The robots will be at a press preview of a special robot demonstration tomorrow Wednesday 6 August at 4.30pm.
At a presentation entitled Strategies for maintaining large robot communities on today, Alexis Johnson from the University of Southampton's School of Electronics and Computer Science (ECS) described how he and his fellow students developed a platform of 25 robots capable of more than two hours of autonomy and with sufficient code capacity and processing power to run complex algorithms. The other students were Stephen English, Jeffrey Gough, Robert Spanton and Joanna Sun.
The team employed motors normally used to vibrate mobile phones. These motors are designed to be attached to circuit boards in the standard manufacturing process---removing the need for manual assembly of the robots and bringing the cost of a swarm of robots within reach of a typical research project.
'This is truly exciting: now we can order robots from the same UK companies that regularly make circuit boards for our projects---for them it is just a circuit board they can mass-produce like any other, but actually it is a complete functional robot.' said Dr Klaus-Peter Zauner who teaches Biorobotics at ECS.
'This also poses important research questions: how can we maintain and control thousands of robots,’ he added. ‘The students have made first steps to answer this using software tricks inspired by the way bacteria exchange code for drug resistance.'
Swarm robotics platforms are used for the investigation of emergent behaviour. They permit the study of swarm behaviour by physical simulation: providing real world constraints and experimental scope unattainable in software simulation alone.
Long-term possible applications for swarm robotics are in earthquake scenarios, environmental monitoring, and the field of space science.
Information integration and artificial intelligence for better diagnosis and therapy decisions
24.05.2017 | Fraunhofer MEVIS - Institut für Bildgestützte Medizin
World's thinnest hologram paves path to new 3-D world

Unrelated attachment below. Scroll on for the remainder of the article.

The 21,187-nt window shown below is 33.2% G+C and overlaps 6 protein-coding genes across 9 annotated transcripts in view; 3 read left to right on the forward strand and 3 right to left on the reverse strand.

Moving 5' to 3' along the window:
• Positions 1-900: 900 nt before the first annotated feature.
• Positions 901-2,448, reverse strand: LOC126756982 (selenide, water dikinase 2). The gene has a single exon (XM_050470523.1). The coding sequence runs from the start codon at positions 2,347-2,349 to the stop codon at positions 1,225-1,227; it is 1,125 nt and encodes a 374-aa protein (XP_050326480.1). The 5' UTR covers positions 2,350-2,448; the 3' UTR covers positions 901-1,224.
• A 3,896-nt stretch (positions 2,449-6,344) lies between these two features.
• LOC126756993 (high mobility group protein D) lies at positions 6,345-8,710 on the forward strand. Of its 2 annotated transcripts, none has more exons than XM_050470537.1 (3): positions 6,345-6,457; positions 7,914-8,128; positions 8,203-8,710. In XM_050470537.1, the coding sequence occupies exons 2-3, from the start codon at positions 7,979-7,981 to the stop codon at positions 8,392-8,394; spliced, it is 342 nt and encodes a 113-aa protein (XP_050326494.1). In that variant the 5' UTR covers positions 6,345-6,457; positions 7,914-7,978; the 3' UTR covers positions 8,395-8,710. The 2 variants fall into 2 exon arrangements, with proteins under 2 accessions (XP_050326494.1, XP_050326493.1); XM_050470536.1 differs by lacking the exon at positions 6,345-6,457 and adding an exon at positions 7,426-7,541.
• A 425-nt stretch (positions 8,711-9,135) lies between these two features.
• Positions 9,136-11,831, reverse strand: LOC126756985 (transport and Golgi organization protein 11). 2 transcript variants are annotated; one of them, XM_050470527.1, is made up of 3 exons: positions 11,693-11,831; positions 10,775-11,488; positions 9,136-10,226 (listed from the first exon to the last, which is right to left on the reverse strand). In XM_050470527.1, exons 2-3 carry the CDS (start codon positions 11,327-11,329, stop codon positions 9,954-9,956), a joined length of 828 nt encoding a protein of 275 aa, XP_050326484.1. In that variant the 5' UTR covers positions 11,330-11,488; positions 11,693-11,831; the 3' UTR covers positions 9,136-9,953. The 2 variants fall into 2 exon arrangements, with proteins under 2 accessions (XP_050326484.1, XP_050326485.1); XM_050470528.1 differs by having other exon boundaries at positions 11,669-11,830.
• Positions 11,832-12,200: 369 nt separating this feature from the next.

18.05.2017 | RMIT University
Staphylococcus aureus is a feared pathogen (MRSA, multi-resistant S. aureus) due to frequent resistances against many antibiotics, especially in hospital infections. Researchers at the Paul-Ehrlich-Institut have identified immunological processes that prevent a successful immune response directed against the pathogenic agent. The delivery of bacterial proteins with RNA adjuvant or messenger RNA (mRNA) into immune cells allows the re-direction of the immune response towards an active defense against S. aureus. This could be of significant importance for the development of an effective vaccine. PLOS Pathogens has published these research results online on 25 May 2017.
Staphylococcus aureus (S. aureus) is a bacterium that colonizes by far more than half of the skin and the mucosa of adults, usually without causing infections....
Physicists from the University of Würzburg are capable of generating identical looking single light particles at the push of a button. Two new studies now demonstrate the potential this method holds.
The quantum computer has fuelled the imagination of scientists for decades: It is based on fundamentally different phenomena than a conventional computer....
An international team of physicists has monitored the scattering behaviour of electrons in a non-conducting material in real-time. Their insights could be beneficial for radiotherapy.
We can refer to electrons in non-conducting materials as ‘sluggish’. Typically, they remain fixed in a location, deep inside an atomic composite. It is hence...
Two-dimensional magnetic structures are regarded as a promising material for new types of data storage, since the magnetic properties of individual molecular building blocks can be investigated and modified. For the first time, researchers have now produced a wafer-thin ferrimagnet, in which molecules with different magnetic centers arrange themselves on a gold surface to form a checkerboard pattern. Scientists at the Swiss Nanoscience Institute at the University of Basel and the Paul Scherrer Institute published their findings in the journal Nature Communications.
Ferrimagnets are composed of two centers which are magnetized at different strengths and point in opposing directions. Two-dimensional, quasi-flat ferrimagnets...
An Australian-Chinese research team has created the world's thinnest hologram, paving the way towards the integration of 3D holography into everyday...
24.05.2017 | Event News
23.05.2017 | Event News
22.05.2017 | Event News
26.05.2017 | Life Sciences
26.05.2017 | Life Sciences
26.05.2017 | Physics and Astronomy